World Fine Art Professionals and their Key-Pieces, 259 - Derek Culley
Derek Culley (67) is a self taught painter, born in Ireland and now living in the U.K. He has a distinctive style with colours as ‘cannons of light’. His Irish roots are visible in his works, especially in the Tamh-Lacht paintings. His Catholic upbringing is still noticeable, although he is no longer practicing.
When asked to choose a key-work out of his oeuvre, Derek Culley opts for the work ‘Tamh-Lacht The Wall’. Derek Culley: “I was invited to have a solo exhibition in Tallaght’s municipal town gallery; Rua-Red. Rua-Red is a new modern world-class purpose-built gallery venue which rivals international galleries in its build. Tallaght (Tamh-Lacht in Irish) was a village where I went to school. It is now a sprawling suburb with its own tram station connected with Dublin central. Now largely forgotten Tallaght was a major European monastic centre in the 8th century. I used my response to its history to create 14 canvass, 60x30 inches. The project took me a year to complete. Each work was painted with Microcement and acrylic. Facing ‘Golgotha’ was ‘Tamh Lacht – The Wall’, a powerful display of my works; along with other works of mine. Big Gallery!”
Art as a journey
He experiences his art-making as a journey and a response to concious and unconsious stimuli in the/his Cosmos. His visual language consists of making marks. “My mark-making is my instinctive capturing of this interaction within my physical world. I have not changed my style with art fashions. My central message is one of passion and strong expression.”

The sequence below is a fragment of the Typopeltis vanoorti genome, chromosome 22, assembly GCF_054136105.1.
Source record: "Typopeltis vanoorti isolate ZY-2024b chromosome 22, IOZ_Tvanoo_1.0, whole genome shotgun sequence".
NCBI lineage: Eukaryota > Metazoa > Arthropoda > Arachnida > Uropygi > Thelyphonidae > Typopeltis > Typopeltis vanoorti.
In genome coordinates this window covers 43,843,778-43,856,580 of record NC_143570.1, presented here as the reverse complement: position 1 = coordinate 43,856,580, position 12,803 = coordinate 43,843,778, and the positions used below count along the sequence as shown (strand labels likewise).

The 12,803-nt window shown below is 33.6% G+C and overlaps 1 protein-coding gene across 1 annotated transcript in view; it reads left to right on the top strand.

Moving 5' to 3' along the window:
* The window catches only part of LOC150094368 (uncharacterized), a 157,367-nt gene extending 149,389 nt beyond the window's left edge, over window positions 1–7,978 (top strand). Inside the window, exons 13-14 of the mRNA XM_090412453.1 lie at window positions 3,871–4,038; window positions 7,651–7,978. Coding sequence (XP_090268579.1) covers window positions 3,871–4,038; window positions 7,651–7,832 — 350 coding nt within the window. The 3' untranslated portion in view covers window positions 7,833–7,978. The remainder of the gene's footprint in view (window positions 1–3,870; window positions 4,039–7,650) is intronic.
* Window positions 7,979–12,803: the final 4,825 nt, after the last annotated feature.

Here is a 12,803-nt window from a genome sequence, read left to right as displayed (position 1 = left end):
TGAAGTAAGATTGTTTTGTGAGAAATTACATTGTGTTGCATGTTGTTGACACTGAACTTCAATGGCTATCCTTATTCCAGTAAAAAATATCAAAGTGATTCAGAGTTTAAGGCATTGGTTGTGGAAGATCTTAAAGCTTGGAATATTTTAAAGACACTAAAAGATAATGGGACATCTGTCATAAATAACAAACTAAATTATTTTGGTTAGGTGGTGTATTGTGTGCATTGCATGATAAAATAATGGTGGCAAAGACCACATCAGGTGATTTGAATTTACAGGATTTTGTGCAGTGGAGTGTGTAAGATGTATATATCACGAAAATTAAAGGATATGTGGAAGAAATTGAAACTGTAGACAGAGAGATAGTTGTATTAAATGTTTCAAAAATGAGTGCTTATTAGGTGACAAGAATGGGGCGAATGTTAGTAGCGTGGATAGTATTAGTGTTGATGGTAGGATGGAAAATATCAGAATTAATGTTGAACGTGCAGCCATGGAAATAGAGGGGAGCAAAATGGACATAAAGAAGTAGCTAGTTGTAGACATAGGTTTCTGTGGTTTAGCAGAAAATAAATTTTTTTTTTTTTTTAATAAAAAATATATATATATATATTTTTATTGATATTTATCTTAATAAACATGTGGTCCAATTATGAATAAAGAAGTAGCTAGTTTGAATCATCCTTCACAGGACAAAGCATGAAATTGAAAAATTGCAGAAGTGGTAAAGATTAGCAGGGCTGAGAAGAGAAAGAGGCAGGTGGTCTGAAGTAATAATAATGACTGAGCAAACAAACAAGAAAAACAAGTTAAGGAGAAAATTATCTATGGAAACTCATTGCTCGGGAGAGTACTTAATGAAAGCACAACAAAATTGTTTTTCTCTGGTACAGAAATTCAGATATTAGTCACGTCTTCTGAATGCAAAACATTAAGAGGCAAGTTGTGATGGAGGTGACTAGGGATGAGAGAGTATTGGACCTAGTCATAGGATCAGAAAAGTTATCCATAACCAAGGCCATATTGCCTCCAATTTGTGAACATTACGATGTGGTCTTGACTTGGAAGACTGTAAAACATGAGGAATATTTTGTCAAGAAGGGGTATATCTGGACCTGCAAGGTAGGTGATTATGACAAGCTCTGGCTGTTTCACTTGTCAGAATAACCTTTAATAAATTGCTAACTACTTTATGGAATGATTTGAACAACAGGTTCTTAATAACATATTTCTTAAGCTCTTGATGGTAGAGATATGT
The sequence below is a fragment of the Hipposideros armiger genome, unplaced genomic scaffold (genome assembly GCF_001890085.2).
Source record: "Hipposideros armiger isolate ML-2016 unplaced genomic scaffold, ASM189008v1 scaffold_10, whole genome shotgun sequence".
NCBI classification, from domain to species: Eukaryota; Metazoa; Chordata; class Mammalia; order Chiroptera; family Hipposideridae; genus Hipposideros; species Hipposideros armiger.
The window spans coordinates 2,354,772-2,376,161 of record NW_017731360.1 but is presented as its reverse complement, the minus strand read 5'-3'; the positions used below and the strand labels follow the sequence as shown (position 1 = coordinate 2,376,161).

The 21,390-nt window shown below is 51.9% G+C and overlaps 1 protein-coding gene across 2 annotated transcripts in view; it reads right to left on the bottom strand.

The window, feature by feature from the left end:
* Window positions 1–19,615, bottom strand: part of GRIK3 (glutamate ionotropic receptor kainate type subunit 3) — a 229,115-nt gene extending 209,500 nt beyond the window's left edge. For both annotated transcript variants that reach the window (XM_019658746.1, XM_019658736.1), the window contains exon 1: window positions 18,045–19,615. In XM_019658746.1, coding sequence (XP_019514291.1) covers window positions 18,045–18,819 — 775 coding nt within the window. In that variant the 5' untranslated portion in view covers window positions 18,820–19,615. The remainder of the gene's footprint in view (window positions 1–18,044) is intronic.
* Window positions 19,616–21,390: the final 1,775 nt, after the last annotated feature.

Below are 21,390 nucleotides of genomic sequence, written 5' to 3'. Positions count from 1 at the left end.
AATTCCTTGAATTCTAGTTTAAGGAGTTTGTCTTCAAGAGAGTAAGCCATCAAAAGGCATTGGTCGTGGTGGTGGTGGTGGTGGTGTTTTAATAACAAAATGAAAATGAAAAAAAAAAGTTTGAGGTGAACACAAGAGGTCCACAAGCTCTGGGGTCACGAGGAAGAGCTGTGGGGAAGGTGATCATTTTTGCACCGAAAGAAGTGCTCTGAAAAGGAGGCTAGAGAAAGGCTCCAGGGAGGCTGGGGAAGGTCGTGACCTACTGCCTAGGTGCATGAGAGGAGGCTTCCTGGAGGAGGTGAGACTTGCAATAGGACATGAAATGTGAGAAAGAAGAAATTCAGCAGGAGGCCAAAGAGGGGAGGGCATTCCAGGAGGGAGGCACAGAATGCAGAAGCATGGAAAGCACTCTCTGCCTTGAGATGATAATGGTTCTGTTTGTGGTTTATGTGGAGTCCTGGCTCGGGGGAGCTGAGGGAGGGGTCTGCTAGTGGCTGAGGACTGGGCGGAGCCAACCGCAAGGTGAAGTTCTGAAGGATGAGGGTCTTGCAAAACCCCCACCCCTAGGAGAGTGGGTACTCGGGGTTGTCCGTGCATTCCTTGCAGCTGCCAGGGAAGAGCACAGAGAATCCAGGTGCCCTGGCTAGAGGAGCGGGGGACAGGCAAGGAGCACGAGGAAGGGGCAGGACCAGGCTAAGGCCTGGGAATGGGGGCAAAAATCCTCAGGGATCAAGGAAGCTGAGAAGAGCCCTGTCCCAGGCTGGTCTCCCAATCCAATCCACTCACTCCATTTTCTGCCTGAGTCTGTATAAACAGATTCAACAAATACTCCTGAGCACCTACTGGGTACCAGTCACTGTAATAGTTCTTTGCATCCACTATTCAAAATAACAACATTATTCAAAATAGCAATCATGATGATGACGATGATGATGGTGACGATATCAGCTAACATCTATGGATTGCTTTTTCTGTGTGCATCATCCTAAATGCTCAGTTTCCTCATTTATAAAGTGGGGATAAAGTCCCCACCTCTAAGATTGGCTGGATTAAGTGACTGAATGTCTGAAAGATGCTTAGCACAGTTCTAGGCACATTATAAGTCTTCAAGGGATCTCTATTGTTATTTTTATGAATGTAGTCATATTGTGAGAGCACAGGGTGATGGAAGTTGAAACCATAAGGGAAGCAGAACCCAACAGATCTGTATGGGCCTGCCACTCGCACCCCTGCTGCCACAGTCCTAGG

Culley got the taste for art from his art teacher, the late Seamus O'Colman, at the age of 15 when he attended Pearse College in Dublin. He had his first studio when he was 16 years old. “It was a garage I rented from the mother of Thomas Kinsella, the Irish Poet. It was on the lane way over my back wall.” A major influence on Culley was an introduction to the works of Lee Krasner, Mark Tobey, Robert Motherwell, Jackson Pollock and American Abstract Expressionism by the late American actor and Bahai pioneer OZ (Zebby) Whitehead.
He tried to go to the art academy, the NCAD, the National College of Art & Design, in Dublin, as a night student, but that lasted only three weeks. In 1973 he moved to the UK. “That availed me of the opportunity to visit commercial and municipal galleries in London.”
In the mid 80’s he had, what he calls ‘the great fortune’ to meet the artist Denis Bowen, who became his mentor. “He introduced me to the London art world and the art of navigating its peculiarities and complexities. When it came to the contemporary and modern art world, Bowen was a Master Painter with an encyclopaedic knowledge of art and the art world. Bowen taught me a new way to look / question / approach and appreciate art; from being both a viewer and a practitioner.”
Golgotha - The place of the Skull